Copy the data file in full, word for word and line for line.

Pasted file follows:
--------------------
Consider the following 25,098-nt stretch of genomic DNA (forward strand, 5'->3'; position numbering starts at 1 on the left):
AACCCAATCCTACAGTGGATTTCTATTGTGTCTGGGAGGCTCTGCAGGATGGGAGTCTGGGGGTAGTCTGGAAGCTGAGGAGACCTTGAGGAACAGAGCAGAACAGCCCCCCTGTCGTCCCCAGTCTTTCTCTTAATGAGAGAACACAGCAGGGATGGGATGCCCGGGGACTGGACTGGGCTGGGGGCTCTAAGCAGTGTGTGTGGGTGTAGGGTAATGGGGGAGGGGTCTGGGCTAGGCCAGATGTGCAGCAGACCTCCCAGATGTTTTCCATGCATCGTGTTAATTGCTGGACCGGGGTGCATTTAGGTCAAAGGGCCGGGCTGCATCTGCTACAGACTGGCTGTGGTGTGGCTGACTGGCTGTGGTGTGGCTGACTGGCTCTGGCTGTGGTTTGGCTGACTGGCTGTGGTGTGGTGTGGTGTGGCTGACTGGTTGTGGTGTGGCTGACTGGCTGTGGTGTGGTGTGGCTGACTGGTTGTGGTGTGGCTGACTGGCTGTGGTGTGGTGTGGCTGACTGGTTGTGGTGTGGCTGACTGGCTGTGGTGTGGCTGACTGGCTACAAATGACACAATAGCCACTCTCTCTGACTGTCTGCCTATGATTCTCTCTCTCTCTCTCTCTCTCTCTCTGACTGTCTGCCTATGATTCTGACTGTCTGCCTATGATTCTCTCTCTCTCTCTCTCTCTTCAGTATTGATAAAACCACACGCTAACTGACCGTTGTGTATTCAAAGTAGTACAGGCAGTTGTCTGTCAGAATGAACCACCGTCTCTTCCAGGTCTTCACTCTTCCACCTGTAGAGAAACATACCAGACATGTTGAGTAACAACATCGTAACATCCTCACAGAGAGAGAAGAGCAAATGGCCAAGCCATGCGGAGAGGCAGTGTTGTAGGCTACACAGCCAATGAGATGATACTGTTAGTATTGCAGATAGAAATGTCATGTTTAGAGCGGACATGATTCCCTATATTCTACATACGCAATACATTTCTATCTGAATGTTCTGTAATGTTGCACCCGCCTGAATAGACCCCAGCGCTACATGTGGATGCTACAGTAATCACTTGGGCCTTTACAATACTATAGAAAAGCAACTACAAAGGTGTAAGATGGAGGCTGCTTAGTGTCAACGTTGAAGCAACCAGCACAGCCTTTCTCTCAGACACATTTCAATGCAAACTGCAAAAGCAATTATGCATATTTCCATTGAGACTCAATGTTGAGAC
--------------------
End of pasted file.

Consider the following 25,098-nt stretch of genomic DNA (forward strand, 5'->3'; position numbering starts at 1 on the left):
AACCCAATCCTACAGTGGATTTCTATTGTGTCTGGGAGGCTCTGCAGGATGGGAGTCTGGGGGTAGTCTGGAAGCTGAGGAGACCTTGAGGAACAGAGCAGAACAGCCCCCCTGTCGTCCCCAGTCTTTCTCTTAATGAGAGAACACAGCAGGGATGGGATGCCCGGGGACTGGACTGGGCTGGGGGCTCTAAGCAGTGTGTGTGGGTGTAGGGTAATGGGGGAGGGGTCTGGGCTAGGCCAGATGTGCAGCAGACCTCCCAGATGTTTTCCATGCATCGTGTTAATTGCTGGACCGGGGTGCATTTAGGTCAAAGGGCCGGGCTGCATCTGCTACAGACTGGCTGTGGTGTGGCTGACTGGCTGTGGTGTGGCTGACTGGCTCTGGCTGTGGTTTGGCTGACTGGCTGTGGTGTGGTGTGGTGTGGCTGACTGGTTGTGGTGTGGCTGACTGGCTGTGGTGTGGTGTGGCTGACTGGTTGTGGTGTGGCTGACTGGCTGTGGTGTGGTGTGGCTGACTGGTTGTGGTGTGGCTGACTGGCTGTGGTGTGGCTGACTGGCTACAAATGACACAATAGCCACTCTCTCTGACTGTCTGCCTATGATTCTCTCTCTCTCTCTCTCTCTCTCTCTGACTGTCTGCCTATGATTCTGACTGTCTGCCTATGATTCTCTCTCTCTCTCTCTCTCTTCAGTATTGATAAAACCACACGCTAACTGACCGTTGTGTATTCAAAGTAGTACAGGCAGTTGTCTGTCAGAATGAACCACCGTCTCTTCCAGGTCTTCACTCTTCCACCTGTAGAGAAACATACCAGACATGTTGAGTAACAACATCGTAACATCCTCACAGAGAGAGAAGAGCAAATGGCCAAGCCATGCGGAGAGGCAGTGTTGTAGGCTACACAGCCAATGAGATGATACTGTTAGTATTGCAGATAGAAATGTCATGTTTAGAGCGGACATGATTCCCTATATTCTACATACGCAATACATTTCTATCTGAATGTTCTGTAATGTTGCACCCGCCTGAATAGACCCCAGCGCTACATGTGGATGCTACAGTAATCACTTGGGCCTTTACAATACTATAGAAAAGCAACTACAAAGGTGTAAGATGGAGGCTGCTTAGTGTCAACGTTGAAGCAACCAGCACAGCCTTTCTCTCAGACACATTTCAATGCAAACTGCAAAAGCAATTATGCATATTTCCATTGAGACTCAATGTTGAGAC